Evol Ecol Res 13: 35-44 (2011)     Full PDF if your library subscribes.

The evolution of sexual bill-size dimorphism in shorebirds: a morphometric test of the resource partitioning hypothesis

Silke Nebel1,2 and Graham J. Thompson1

1Department of Biology and  2Advanced Facility for Avian Research, University of Western Ontario, London, Ontario, Canada

Correspondence: S. Nebel, Department of Biology, University of Western Ontario, London, Ontario N6A 5B7, Canada.
e-mail: snebel2@uwo.ca


Question: Is sexual dimorphism in shorebirds an adaptation to reduce resource competition between males and females?

Hypothesis: If selection for resource partitioning between the sexes has contributed to dimorphism, then the degree of sexual size dimorphism (SSD) in resource-exploiting characters – such as those related to feeding – should exceed that expected from sexual selection alone.

Data: Morphometric data from 151 species of shorebirds (Charadriiformes).

Methods: We compared the degree and direction of SSD between a resource-exploiting trait (bill length) and a non-resource-exploiting trait (body size). If bill-SSD exceeds body size-SSD, then resource partitioning may contribute to morphological differentiation of the sexes in shorebirds. We also tested whether SSD is more pronounced in migrant than non-migrant species.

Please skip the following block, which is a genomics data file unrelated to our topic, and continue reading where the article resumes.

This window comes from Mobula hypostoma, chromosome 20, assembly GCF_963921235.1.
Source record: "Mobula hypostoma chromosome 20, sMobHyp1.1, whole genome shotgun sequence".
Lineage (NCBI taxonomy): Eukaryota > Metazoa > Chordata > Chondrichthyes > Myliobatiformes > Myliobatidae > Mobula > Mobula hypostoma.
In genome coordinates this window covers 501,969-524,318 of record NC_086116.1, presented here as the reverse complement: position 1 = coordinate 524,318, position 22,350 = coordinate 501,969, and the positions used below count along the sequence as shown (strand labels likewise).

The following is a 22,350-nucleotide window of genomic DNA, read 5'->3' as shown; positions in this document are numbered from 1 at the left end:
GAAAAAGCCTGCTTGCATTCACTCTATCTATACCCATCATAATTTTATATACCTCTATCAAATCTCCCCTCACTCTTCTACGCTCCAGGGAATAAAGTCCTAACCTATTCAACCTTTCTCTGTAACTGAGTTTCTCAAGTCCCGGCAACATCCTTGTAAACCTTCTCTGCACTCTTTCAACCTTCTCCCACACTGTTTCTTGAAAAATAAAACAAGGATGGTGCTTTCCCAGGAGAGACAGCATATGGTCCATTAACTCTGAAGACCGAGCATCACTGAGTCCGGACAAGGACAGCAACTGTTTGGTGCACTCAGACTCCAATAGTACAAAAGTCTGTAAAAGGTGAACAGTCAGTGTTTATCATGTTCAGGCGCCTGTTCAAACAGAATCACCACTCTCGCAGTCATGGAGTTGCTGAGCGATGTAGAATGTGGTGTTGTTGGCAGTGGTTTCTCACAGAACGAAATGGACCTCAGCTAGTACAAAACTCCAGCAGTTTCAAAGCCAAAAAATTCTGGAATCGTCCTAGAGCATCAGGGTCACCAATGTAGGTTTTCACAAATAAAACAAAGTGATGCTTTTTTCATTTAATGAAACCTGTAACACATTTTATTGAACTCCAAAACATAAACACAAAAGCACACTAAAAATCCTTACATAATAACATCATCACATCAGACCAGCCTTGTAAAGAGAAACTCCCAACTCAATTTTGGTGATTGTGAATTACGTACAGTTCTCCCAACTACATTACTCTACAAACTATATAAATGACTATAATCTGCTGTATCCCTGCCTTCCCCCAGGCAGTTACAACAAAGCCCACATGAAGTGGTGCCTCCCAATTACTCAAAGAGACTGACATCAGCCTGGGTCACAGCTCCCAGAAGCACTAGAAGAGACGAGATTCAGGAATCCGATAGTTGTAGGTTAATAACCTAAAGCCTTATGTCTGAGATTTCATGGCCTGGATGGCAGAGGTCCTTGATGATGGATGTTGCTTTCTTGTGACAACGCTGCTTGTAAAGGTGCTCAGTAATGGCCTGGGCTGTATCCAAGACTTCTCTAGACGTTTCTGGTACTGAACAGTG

Conclusions: From species level data it appears that bill dimorphism is more pronounced than body size dimorphism, and is more common in migrant than non-migrant shorebirds. This observation from extant taxa suggests a role for resource partitioning in promoting SSD. The phylogenetic effect on both of these correlations is significant, however, to the extent that shared ancestry, rather than contemporary selection, is sufficient to explain why resource-exploiting traits and migrants are more sexually dimorphic.

Keywords: bird migration, resource partitioning hypothesis, sexual bill-size dimorphism, sexual selection, shorebirds.

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